Like many Eastern European Jews, I am a mutt: an alloy of four distinct European countries blended to make this thing called me. On my father’s side, I am one-half Ukrainian and one-half Russian. This is an identity I rarely identified with, but now — as Russia wages war on Ukraine — it is all I can think about.
When you are Jewish, people rarely care or even understand that your genealogy is derived from an actual place, other nations. Instead, we are often clumped into one large group, and depending on your upbringing, you concede. It’s strange, really; most people of Irish descent would proudly wave their flag or crest before saying I am a Catholic (or a Protestant). For Jews, living a life of mobility and diaspora, where we are from often gets lost in the migration.
My father’s parents are the only ones I ever knew. They are also the ones I resemble most physically and probably intrinsically. I share the large, protruding ears of my Zada which have allowed me to listen better, and the moderate nose from my Bubbe to sniff out the BS in the world. These were the people I looked to when trying to understand where I came from, my identity. Yet, they rarely spoke or identified with these places of origin. Their countries were something they left behind. They were Americans now – thick accents and all.
While my name is of Russian nomenclature, it was the tough, steadfast woman from Ukraine that led our family, literally and figuratively. She was the one who posed as a gentile and got her family out of Ukraine and into Israel. She was one of the first women in Odessa to be accepted to dental school, which she was forced to leave when the war broke out. And while she never became a dentist, she never stopped working. She never, as I recall, smiled either.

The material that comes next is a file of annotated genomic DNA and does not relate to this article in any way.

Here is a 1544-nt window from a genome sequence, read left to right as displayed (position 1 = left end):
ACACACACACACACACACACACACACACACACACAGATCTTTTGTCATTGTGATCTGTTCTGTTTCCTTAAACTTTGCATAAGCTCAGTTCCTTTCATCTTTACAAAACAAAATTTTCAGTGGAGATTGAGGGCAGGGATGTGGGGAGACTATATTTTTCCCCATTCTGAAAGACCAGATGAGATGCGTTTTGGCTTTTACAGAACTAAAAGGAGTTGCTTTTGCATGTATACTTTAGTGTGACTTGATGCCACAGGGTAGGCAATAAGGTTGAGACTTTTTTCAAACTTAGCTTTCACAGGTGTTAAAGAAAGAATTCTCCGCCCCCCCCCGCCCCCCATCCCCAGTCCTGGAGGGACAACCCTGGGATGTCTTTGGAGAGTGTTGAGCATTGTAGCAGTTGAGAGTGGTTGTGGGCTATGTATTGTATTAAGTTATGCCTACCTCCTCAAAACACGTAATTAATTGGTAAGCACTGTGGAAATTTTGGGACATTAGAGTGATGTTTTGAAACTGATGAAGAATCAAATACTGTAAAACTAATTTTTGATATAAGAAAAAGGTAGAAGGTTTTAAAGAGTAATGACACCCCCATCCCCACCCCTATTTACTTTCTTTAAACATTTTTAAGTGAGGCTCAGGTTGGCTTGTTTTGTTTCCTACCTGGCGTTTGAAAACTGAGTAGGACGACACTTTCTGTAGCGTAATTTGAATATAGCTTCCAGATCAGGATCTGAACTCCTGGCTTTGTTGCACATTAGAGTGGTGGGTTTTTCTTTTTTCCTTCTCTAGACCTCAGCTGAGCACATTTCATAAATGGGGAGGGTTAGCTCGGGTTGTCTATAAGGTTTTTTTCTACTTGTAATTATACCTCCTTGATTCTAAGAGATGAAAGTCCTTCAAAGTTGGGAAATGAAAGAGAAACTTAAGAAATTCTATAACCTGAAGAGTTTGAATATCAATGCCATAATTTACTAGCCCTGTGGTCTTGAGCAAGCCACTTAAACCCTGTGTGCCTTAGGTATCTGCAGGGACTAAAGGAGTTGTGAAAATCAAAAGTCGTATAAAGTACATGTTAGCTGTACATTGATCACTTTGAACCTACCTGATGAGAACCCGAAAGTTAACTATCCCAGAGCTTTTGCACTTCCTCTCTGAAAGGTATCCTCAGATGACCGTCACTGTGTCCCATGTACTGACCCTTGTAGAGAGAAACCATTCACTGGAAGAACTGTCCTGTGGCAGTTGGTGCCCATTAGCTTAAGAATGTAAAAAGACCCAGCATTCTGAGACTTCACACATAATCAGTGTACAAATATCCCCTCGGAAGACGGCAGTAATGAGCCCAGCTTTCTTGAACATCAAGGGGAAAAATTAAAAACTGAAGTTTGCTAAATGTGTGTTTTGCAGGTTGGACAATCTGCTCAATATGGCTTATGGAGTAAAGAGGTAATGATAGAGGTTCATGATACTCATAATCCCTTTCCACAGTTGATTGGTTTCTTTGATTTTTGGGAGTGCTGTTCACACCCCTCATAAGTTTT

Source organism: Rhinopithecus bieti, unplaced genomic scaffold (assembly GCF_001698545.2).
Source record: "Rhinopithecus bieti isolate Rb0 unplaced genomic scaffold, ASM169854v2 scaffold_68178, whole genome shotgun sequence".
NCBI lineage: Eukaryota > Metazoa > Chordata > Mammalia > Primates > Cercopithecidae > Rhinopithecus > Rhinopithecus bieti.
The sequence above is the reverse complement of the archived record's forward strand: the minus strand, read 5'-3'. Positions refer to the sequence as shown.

As a traveler, I often contemplated visiting Russia and Ukraine to see where I came from, but would inevitably change my mind. These places were no longer my family’s home. They were exiled, really. My grandfather left Russia as a teenager after his parents were executed for the crime of being Jewish. He never spoke of this or carried a dark cloud with him. Instead, he sat there in his woolen vests and spoke in English clichés and quoted commercial taglines. He, conversely, smiled often.
I think of my grandmother today and how she would be feeling if she were still alive. I imagine she would be doing something fearless to help her people and I feel desperate to follow in her footsteps. It is a complex feeling, nevertheless, to hold an allegiance to a place that was so unwelcoming, but that is who I am. Those Kyiv molecules flow through my DNA – just as those of Russia.
I watch the news and see endless protestors from Russia. I’d like to think that the few remaining relatives I have there are part of this process, taking to the streets and fighting for justice.
I do not know if any family remains in Ukraine. If someone has a nose or ears like ours. I watch the news and stare into each face, hoping that a relative or descendant will pop out on the screen. No one ever does. I fear with all the destruction heading their way I may never get a chance to see for myself.
But they are not me. I am here. In America. Our family far from the roots of which we began. And yet I feel a pull to a place I have never been, to a people I have never known. I want to help them, because why should they suffer? Why should anyone?
I will scour the internet and find the best places to donate. I will fill my social media with yellow and blue to show my support, but I must do more. We must do more.
My grandparents rarely spoke in their native tongues, but when they did not want my father to understand them, they spoke in Yiddish. They were always Jews first. As am I. But it still does not mean that this attack isn’t that much more personal. That much more traumatic as its dominoes into all our deepest fears. Of war, of attacks, of hate. A world we are all too familiar with.
I am not sure of much these days, but I know this. I stand united with the Ukrainian people.
This one is for my grandmother.